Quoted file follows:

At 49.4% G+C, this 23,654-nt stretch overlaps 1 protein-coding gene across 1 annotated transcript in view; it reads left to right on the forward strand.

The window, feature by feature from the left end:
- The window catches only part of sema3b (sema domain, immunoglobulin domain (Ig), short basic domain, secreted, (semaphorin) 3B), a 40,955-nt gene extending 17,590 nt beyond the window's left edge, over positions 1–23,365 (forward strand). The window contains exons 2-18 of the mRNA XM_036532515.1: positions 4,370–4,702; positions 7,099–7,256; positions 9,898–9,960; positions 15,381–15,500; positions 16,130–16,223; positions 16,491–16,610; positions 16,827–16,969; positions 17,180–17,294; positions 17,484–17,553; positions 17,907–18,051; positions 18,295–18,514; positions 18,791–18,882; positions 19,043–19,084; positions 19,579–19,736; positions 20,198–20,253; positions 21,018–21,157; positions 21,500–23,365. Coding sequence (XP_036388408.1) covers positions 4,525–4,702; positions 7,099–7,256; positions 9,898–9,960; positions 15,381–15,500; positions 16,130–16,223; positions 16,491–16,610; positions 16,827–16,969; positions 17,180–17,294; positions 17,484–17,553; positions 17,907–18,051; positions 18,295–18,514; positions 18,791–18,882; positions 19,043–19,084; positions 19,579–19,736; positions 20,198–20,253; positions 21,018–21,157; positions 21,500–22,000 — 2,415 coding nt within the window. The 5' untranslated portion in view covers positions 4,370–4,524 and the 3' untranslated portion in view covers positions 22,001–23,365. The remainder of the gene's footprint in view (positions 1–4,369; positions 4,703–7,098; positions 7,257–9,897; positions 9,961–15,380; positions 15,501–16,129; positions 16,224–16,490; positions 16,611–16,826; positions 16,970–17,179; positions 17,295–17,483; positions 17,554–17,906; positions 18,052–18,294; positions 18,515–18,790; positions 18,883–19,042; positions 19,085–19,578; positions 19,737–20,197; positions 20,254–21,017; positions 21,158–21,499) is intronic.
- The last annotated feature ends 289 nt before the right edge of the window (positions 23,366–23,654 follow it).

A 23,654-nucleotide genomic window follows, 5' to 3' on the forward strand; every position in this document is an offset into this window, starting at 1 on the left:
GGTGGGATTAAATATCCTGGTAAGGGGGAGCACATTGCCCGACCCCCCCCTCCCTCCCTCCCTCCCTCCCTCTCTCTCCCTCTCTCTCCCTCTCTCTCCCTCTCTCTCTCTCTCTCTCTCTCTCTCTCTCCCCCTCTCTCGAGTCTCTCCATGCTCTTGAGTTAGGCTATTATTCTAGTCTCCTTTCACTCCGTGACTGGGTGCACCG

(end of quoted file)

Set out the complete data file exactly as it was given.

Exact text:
At 49.4% G+C, this 23,654-nt stretch overlaps 1 protein-coding gene across 1 annotated transcript in view; it reads left to right on the forward strand.

The window, feature by feature from the left end:
- The window catches only part of sema3b (sema domain, immunoglobulin domain (Ig), short basic domain, secreted, (semaphorin) 3B), a 40,955-nt gene extending 17,590 nt beyond the window's left edge, over positions 1–23,365 (forward strand). The window contains exons 2-18 of the mRNA XM_036532515.1: positions 4,370–4,702; positions 7,099–7,256; positions 9,898–9,960; positions 15,381–15,500; positions 16,130–16,223; positions 16,491–16,610; positions 16,827–16,969; positions 17,180–17,294; positions 17,484–17,553; positions 17,907–18,051; positions 18,295–18,514; positions 18,791–18,882; positions 19,043–19,084; positions 19,579–19,736; positions 20,198–20,253; positions 21,018–21,157; positions 21,500–23,365. Coding sequence (XP_036388408.1) covers positions 4,525–4,702; positions 7,099–7,256; positions 9,898–9,960; positions 15,381–15,500; positions 16,130–16,223; positions 16,491–16,610; positions 16,827–16,969; positions 17,180–17,294; positions 17,484–17,553; positions 17,907–18,051; positions 18,295–18,514; positions 18,791–18,882; positions 19,043–19,084; positions 19,579–19,736; positions 20,198–20,253; positions 21,018–21,157; positions 21,500–22,000 — 2,415 coding nt within the window. The 5' untranslated portion in view covers positions 4,370–4,524 and the 3' untranslated portion in view covers positions 22,001–23,365. The remainder of the gene's footprint in view (positions 1–4,369; positions 4,703–7,098; positions 7,257–9,897; positions 9,961–15,380; positions 15,501–16,129; positions 16,224–16,490; positions 16,611–16,826; positions 16,970–17,179; positions 17,295–17,483; positions 17,554–17,906; positions 18,052–18,294; positions 18,515–18,790; positions 18,883–19,042; positions 19,085–19,578; positions 19,737–20,197; positions 20,254–21,017; positions 21,158–21,499) is intronic.
- The last annotated feature ends 289 nt before the right edge of the window (positions 23,366–23,654 follow it).

A 23,654-nucleotide genomic window follows, 5' to 3' on the forward strand; every position in this document is an offset into this window, starting at 1 on the left:
GGTGGGATTAAATATCCTGGTAAGGGGGAGCACATTGCCCGACCCCCCCCTCCCTCCCTCCCTCCCTCCCTCTCTCTCCCTCTCTCTCCCTCTCTCTCCCTCTCTCTCTCTCTCTCTCTCTCTCTCTCTCCCCCTCTCTCGAGTCTCTCCATGCTCTTGAGTTAGGCTATTATTCTAGTCTCCTTTCACTCCGTGACTGGGTGCACCG